Va. State Parks Offer Special Programs for the ‘Great American Campout’

June 8, 2017 · 1 minute read

A lakeside campsite at Douthat State Park.

If you’ve wanted to try camping but don’t know how to begin, Virginia’s state parks are great places to start with the Great American Campout, June 24. (The National Wildlife Foundation created the Great American Campout to help introduce families to camping.)

Ten state parks will offer special overnight events, including camping in new, unusual locations.

The Great American Campout at Natural Tunnel State Park starts June 23 and offers a special camping experience, including stargazing by the gazebo. It’s $50 for family of up to four people.

Caledon State Park’s Great American Campout features a campfire with stories and a special night hike. $15 per family includes programs, supper and lunch.

Grayson Highlands State Park offers a free program with camping equipment available.

For a first time ever experience, High Bridge Trail State Park is offering camping on High Bridge for $35 plus tax for up to six people.

Bring your own food and equipment to camp for free at Hungry Mother State Park.

James River State Park will have free camping with volunteers on hand to help first-timers.

Natural Bridge State Park will have a Sky Party astronomy event with optional primitive camping for $8 per tent for up to six people. This will be the first camping opportunity in Virginia’s newest Virginia State Park.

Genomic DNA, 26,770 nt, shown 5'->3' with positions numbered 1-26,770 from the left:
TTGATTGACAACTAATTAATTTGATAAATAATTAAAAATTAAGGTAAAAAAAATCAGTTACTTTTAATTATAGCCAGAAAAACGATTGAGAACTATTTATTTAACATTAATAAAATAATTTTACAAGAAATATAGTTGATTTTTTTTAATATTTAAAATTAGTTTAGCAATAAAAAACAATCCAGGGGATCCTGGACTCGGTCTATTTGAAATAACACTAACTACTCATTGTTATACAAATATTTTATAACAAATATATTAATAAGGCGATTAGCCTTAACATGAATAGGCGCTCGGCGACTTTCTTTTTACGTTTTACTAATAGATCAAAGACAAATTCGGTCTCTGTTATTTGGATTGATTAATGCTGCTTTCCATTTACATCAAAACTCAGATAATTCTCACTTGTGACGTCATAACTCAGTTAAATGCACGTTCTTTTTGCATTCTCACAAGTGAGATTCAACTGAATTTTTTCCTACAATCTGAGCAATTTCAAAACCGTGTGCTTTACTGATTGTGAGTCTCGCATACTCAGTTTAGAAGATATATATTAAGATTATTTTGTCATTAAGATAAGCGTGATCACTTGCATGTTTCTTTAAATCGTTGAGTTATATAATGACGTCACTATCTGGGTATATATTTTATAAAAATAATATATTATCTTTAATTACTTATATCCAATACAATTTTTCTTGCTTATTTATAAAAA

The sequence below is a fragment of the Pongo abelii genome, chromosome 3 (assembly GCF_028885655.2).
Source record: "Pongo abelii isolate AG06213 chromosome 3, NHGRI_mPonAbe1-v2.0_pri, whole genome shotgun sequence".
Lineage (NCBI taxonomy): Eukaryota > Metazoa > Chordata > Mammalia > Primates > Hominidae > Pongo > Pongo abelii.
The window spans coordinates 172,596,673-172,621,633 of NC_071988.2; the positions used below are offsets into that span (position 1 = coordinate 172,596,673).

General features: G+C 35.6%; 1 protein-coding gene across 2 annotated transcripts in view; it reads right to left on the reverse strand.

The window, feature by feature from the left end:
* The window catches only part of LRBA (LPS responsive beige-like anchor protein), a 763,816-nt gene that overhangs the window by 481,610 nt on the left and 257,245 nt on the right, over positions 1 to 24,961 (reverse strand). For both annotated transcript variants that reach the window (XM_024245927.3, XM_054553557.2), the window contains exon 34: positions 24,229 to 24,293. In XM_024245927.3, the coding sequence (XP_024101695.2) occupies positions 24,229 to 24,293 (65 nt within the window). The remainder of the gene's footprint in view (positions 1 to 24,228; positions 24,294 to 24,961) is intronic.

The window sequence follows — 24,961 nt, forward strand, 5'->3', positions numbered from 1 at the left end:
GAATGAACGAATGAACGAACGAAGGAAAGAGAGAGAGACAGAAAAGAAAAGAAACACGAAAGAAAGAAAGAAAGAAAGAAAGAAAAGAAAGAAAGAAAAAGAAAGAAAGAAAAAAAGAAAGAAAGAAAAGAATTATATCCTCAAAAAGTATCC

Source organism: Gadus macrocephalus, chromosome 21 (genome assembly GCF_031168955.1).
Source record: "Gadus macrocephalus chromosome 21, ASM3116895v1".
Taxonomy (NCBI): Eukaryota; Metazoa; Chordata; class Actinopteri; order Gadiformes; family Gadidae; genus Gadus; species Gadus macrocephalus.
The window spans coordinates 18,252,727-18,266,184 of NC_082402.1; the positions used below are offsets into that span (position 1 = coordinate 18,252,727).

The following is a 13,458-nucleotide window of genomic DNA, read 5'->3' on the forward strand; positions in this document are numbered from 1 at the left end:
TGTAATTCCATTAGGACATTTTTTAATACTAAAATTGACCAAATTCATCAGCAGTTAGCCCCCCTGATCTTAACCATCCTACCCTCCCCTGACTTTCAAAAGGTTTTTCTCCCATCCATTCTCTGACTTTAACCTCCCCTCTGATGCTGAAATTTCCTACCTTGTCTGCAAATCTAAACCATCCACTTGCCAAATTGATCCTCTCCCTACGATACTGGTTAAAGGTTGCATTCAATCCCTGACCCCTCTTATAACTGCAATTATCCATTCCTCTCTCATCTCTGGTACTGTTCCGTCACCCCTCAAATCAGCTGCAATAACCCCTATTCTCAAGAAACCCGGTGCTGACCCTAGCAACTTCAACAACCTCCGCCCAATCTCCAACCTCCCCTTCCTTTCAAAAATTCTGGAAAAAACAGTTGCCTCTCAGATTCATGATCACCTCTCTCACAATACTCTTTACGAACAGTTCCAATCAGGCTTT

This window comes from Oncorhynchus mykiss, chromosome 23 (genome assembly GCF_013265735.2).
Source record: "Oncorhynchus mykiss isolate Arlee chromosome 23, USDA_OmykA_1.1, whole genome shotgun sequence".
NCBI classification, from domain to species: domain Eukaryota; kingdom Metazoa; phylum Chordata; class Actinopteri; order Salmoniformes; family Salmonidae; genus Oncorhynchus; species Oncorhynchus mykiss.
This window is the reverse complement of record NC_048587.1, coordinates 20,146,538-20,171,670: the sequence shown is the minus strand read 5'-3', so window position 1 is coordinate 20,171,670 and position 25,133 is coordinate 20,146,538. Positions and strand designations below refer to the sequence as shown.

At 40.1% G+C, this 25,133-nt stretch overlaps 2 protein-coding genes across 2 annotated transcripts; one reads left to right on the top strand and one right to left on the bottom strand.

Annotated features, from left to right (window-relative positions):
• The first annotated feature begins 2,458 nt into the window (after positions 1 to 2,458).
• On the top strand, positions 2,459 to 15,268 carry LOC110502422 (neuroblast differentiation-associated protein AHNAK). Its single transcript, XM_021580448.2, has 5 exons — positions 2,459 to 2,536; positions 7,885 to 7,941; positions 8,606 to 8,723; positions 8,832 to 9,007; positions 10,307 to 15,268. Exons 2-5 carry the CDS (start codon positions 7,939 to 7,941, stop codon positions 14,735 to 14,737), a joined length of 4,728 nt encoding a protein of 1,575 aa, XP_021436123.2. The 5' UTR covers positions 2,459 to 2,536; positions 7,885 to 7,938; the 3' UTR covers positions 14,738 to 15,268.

Sky Meadows State Park will offer camping in the beautiful backyard of Mount Bleak House. The event also includes live animals from the Blue Ridge Wildlife Center, a demo by Dogs East search and rescue, and a campfire sing-along. $30 per campsite.

At Smith Mountain Lake State Park, you can camp with a ranger available for help and guidance.

Wilderness Road State Park offers camping 101 programs during the day and an optional overnight campout for $10 per family.

Seventeen parks have special programming for the day and encourage participants to make the experience overnight by reserving a campsite in the campground. Five parks have camping programs scheduled. Find the complete list of special programs here.

In addition to campsites, some state parks offer camping cabins and yurts. These facilities are in the campground and guests use the bathhouse. Guests don’t need to invest in a tent and sleeping bags.

BTW, Virginia State Parks offers more than 300 cabins with air conditioning. That seems like a lot to me.